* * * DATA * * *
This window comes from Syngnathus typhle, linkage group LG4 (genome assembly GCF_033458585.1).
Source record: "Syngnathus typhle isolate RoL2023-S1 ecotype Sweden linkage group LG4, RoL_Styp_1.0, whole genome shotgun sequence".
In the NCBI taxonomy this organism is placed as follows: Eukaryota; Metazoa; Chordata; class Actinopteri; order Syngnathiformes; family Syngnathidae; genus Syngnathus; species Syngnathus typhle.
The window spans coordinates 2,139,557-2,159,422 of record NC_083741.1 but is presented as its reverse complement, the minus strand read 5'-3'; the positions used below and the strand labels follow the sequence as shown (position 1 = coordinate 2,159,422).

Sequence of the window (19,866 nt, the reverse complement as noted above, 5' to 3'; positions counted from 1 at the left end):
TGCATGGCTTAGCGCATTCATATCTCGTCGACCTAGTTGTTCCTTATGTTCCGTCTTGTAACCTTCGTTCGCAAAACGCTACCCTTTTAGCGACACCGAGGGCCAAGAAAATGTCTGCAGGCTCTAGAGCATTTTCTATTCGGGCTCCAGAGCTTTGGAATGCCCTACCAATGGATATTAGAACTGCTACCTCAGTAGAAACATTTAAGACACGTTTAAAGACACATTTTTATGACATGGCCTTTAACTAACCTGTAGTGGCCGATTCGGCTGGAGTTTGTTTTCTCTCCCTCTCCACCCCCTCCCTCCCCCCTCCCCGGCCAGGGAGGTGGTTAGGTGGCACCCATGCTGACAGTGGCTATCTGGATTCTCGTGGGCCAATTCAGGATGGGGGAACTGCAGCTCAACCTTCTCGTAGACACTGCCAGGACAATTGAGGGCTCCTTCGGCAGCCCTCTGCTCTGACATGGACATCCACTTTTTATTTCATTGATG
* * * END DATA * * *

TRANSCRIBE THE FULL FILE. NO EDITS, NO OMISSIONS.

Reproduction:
This window comes from Syngnathus typhle, linkage group LG4 (genome assembly GCF_033458585.1).
Source record: "Syngnathus typhle isolate RoL2023-S1 ecotype Sweden linkage group LG4, RoL_Styp_1.0, whole genome shotgun sequence".
In the NCBI taxonomy this organism is placed as follows: Eukaryota; Metazoa; Chordata; class Actinopteri; order Syngnathiformes; family Syngnathidae; genus Syngnathus; species Syngnathus typhle.
The window spans coordinates 2,139,557-2,159,422 of record NC_083741.1 but is presented as its reverse complement, the minus strand read 5'-3'; the positions used below and the strand labels follow the sequence as shown (position 1 = coordinate 2,159,422).

Sequence of the window (19,866 nt, the reverse complement as noted above, 5' to 3'; positions counted from 1 at the left end):
TGCATGGCTTAGCGCATTCATATCTCGTCGACCTAGTTGTTCCTTATGTTCCGTCTTGTAACCTTCGTTCGCAAAACGCTACCCTTTTAGCGACACCGAGGGCCAAGAAAATGTCTGCAGGCTCTAGAGCATTTTCTATTCGGGCTCCAGAGCTTTGGAATGCCCTACCAATGGATATTAGAACTGCTACCTCAGTAGAAACATTTAAGACACGTTTAAAGACACATTTTTATGACATGGCCTTTAACTAACCTGTAGTGGCCGATTCGGCTGGAGTTTGTTTTCTCTCCCTCTCCACCCCCTCCCTCCCCCCTCCCCGGCCAGGGAGGTGGTTAGGTGGCACCCATGCTGACAGTGGCTATCTGGATTCTCGTGGGCCAATTCAGGATGGGGGAACTGCAGCTCAACCTTCTCGTAGACACTGCCAGGACAATTGAGGGCTCCTTCGGCAGCCCTCTGCTCTGACATGGACATCCACTTTTTATTTCATTGATG